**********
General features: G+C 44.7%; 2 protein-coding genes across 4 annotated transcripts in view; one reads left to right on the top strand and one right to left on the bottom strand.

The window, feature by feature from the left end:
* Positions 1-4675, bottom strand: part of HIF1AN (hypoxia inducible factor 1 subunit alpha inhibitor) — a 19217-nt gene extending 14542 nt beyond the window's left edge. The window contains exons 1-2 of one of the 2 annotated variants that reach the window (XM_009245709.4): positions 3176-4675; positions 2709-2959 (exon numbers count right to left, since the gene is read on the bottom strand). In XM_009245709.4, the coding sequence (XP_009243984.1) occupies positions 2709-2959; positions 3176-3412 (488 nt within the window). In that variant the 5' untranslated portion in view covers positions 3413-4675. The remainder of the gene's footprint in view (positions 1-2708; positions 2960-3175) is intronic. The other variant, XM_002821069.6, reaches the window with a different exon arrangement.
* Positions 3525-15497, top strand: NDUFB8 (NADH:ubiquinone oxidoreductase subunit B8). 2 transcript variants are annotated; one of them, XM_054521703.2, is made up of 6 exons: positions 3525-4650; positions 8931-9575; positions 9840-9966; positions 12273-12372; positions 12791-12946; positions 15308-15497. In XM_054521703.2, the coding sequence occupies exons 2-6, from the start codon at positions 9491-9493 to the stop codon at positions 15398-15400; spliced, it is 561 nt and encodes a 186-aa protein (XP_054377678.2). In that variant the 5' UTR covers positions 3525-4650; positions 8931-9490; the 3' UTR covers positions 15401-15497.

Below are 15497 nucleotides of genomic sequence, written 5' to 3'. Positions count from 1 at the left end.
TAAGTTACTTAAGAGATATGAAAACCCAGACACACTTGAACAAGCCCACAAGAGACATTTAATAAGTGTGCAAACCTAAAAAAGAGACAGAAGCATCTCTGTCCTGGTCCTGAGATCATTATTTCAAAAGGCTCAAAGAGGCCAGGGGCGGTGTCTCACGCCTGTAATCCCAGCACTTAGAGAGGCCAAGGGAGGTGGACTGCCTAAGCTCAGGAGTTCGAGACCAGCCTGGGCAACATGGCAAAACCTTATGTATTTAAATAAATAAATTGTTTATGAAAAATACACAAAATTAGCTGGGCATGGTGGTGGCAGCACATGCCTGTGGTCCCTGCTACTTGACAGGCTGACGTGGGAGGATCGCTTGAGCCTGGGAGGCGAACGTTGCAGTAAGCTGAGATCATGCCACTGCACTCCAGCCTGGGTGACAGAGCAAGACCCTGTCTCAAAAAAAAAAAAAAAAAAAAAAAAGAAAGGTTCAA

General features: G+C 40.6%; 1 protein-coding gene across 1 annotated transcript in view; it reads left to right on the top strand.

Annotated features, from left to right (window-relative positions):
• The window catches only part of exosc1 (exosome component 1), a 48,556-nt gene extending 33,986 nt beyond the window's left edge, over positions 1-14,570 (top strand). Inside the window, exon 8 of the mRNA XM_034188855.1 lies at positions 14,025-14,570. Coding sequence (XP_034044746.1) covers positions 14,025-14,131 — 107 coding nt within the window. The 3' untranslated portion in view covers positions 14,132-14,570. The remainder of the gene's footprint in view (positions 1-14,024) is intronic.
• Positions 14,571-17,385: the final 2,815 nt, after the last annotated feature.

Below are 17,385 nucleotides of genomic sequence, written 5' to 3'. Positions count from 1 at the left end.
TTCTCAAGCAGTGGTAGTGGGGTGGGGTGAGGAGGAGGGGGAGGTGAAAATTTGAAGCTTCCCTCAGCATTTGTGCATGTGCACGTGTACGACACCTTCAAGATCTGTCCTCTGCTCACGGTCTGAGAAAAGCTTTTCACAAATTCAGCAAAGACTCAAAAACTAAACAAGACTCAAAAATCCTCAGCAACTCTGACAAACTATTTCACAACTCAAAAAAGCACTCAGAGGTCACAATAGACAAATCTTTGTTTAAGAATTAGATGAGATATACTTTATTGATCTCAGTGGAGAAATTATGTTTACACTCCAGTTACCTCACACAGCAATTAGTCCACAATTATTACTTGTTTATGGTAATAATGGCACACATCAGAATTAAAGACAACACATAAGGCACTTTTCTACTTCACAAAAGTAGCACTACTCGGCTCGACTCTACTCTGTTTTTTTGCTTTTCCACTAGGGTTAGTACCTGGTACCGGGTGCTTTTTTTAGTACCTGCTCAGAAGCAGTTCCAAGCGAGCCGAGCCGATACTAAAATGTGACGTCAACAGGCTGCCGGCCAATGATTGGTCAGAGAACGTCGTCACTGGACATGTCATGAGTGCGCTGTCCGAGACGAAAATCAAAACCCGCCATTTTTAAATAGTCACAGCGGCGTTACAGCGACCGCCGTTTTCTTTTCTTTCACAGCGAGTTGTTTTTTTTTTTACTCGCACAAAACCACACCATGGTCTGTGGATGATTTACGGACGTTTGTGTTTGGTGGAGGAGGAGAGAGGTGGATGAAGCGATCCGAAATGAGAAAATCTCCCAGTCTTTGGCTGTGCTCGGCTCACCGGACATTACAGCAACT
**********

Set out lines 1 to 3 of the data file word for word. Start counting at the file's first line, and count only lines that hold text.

General features: G+C 44.7%; 2 protein-coding genes across 4 annotated transcripts in view; one reads left to right on the top strand and one right to left on the bottom strand.

The window, feature by feature from the left end:
* Positions 1-4675, bottom strand: part of HIF1AN (hypoxia inducible factor 1 subunit alpha inhibitor) — a 19217-nt gene extending 14542 nt beyond the window's left edge. The window contains exons 1-2 of one of the 2 annotated variants that reach the window (XM_009245709.4): positions 3176-4675; positions 2709-2959 (exon numbers count right to left, since the gene is read on the bottom strand). In XM_009245709.4, the coding sequence (XP_009243984.1) occupies positions 2709-2959; positions 3176-3412 (488 nt within the window). In that variant the 5' untranslated portion in view covers positions 3413-4675. The remainder of the gene's footprint in view (positions 1-2708; positions 2960-3175) is intronic. The other variant, XM_002821069.6, reaches the window with a different exon arrangement.